A cinematic essay in which the observational eye and its technological-enabled extensions are deconstructed through an expansive conceptual framework. Theo Anthony's All Light Everywhere is a beautifully rendered evocation on the act of seeing which skillfully navigates the strictures of contemporary discourse to reveal an epistemological work on humanity's gradual progression away from knowing through experience towards one solely defined by the authority of technological-induced progress and projection. Never prescriptive yet consistently assured, All Light, Everywhere examines the tenuous relationship between the state and its citizenry, with knowing through artificial intelligence and algorithms fortifying institutional power structures that have long relied on the illusion of knowing through the power to maintain control. The technological induced surveillance state and its progressive dehumanizing modes of seeing are purveyed through a cinematic language that is highly precise in thematic intent yet infectiously inquisitive. Moments throughout this film's distinctive framework may feel tangential at first, yet they form a holistic thematic study, one in which the intimacy of ontology is erected against the backdrop of the surveillance state and the pervasive effects it has had on the social fabric of society.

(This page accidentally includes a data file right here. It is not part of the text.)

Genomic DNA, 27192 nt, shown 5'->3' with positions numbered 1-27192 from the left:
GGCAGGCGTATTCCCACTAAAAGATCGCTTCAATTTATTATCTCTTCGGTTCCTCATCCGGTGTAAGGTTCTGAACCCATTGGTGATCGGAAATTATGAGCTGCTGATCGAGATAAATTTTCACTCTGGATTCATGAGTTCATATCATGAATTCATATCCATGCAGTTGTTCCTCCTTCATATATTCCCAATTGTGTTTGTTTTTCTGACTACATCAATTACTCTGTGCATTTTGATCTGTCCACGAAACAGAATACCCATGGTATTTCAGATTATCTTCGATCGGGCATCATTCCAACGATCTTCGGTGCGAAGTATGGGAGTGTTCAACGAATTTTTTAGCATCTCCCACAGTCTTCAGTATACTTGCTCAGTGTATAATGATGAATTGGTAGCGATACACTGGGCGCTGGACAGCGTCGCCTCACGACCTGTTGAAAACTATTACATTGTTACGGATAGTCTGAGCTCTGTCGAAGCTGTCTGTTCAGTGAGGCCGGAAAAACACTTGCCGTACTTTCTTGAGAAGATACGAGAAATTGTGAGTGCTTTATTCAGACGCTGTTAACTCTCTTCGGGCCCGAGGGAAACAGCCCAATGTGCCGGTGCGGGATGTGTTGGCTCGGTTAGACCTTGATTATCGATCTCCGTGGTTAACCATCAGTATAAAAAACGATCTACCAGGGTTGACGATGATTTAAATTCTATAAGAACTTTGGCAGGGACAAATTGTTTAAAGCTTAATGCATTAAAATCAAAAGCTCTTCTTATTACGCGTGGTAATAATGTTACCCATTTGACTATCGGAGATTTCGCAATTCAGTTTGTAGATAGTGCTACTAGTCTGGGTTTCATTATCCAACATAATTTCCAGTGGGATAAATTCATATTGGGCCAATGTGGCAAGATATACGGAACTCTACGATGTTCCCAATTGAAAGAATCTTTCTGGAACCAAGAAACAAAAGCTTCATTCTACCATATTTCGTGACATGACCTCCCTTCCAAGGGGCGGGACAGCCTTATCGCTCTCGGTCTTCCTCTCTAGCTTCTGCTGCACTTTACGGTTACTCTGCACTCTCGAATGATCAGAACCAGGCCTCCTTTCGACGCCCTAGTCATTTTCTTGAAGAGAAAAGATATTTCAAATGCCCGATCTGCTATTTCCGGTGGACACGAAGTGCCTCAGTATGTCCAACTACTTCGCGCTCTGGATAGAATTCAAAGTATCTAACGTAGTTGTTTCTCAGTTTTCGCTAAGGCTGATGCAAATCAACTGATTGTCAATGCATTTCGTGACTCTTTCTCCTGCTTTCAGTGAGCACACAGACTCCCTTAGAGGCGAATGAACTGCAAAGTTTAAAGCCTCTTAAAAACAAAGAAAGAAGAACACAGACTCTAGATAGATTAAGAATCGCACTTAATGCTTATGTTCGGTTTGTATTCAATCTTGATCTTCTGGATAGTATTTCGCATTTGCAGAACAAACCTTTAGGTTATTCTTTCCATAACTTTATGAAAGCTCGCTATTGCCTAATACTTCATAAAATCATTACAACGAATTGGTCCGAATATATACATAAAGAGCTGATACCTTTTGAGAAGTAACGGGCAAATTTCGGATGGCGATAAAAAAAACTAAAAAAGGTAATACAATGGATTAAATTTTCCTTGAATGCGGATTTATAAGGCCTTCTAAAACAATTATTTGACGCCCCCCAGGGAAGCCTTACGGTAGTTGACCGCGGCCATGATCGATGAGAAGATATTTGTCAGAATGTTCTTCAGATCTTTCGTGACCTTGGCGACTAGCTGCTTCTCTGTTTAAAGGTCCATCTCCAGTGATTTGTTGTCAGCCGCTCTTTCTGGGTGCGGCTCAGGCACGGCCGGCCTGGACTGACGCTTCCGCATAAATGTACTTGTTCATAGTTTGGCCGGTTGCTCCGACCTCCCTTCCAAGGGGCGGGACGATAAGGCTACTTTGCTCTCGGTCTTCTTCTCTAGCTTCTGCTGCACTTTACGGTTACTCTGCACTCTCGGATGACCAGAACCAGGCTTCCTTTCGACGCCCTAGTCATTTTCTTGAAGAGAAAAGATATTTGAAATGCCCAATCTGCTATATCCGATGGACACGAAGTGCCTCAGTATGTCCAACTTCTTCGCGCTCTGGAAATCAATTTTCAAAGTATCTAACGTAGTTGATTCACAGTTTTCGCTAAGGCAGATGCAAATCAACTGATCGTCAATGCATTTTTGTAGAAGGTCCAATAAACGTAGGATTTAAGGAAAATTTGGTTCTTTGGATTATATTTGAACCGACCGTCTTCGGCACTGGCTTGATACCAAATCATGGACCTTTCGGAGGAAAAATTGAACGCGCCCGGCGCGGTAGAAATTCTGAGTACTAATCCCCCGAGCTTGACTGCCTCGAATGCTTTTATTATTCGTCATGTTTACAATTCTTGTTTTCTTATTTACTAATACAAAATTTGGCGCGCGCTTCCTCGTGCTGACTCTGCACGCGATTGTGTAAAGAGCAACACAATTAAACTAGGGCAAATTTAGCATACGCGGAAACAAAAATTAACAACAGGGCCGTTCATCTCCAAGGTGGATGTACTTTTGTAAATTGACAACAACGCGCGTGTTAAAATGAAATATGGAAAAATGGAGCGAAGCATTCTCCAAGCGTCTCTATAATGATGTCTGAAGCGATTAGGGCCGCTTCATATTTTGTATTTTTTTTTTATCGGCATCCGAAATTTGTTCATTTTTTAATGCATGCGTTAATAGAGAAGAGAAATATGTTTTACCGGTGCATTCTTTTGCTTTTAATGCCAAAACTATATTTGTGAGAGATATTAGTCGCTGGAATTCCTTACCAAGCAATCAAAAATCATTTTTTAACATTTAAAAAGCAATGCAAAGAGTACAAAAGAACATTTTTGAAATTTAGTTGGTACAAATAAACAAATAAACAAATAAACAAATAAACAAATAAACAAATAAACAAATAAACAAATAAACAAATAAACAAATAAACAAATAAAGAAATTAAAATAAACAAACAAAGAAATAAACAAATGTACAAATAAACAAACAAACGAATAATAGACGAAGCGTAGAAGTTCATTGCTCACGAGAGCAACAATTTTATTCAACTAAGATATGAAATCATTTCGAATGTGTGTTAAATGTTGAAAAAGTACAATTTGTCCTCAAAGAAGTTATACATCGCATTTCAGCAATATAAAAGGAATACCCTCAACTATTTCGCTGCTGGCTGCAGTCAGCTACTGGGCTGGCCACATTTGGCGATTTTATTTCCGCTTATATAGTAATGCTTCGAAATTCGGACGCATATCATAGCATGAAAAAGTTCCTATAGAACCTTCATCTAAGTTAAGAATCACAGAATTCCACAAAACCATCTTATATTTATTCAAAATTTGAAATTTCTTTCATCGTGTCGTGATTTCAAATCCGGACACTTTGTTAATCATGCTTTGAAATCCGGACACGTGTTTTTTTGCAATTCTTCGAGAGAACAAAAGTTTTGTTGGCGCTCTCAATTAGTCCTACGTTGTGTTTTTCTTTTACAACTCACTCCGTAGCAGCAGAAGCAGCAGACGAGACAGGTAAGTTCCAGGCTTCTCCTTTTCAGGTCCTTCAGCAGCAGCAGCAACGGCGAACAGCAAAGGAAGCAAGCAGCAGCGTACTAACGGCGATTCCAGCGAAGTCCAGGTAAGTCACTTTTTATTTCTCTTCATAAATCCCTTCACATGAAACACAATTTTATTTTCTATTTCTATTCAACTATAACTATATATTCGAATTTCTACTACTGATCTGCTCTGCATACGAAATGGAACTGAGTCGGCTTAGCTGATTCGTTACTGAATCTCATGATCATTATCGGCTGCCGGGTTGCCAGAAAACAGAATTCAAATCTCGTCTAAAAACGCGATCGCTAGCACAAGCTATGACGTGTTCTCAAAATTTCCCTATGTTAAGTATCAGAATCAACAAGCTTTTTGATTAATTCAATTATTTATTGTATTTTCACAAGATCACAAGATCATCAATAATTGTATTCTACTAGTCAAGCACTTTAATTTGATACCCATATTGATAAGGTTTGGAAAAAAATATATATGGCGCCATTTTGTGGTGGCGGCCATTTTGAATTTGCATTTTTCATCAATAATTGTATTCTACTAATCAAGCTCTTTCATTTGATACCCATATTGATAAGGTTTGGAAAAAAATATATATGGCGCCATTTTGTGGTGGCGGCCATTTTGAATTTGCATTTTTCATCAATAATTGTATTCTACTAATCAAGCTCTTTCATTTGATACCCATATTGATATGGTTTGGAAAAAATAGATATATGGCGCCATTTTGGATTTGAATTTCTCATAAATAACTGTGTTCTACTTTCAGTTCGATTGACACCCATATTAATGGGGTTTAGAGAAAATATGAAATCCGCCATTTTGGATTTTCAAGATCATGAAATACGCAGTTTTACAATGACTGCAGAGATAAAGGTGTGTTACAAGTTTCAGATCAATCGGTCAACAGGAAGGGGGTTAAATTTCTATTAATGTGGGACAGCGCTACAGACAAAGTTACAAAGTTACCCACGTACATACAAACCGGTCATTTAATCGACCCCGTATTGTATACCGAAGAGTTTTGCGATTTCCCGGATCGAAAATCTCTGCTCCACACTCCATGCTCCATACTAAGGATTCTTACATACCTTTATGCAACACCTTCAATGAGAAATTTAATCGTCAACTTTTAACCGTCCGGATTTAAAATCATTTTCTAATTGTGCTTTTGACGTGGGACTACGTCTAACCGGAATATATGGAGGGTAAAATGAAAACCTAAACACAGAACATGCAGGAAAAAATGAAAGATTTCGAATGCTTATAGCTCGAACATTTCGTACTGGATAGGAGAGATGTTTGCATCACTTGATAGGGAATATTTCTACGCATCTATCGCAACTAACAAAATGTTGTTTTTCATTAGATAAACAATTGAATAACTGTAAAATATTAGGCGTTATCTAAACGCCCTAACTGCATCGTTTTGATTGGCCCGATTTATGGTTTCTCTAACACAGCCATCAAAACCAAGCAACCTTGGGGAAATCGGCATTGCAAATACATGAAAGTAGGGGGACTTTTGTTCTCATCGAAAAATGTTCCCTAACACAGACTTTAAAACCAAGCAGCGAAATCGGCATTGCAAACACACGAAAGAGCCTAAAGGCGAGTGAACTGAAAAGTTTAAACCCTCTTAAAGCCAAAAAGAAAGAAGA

Love of all things cinema brought me here.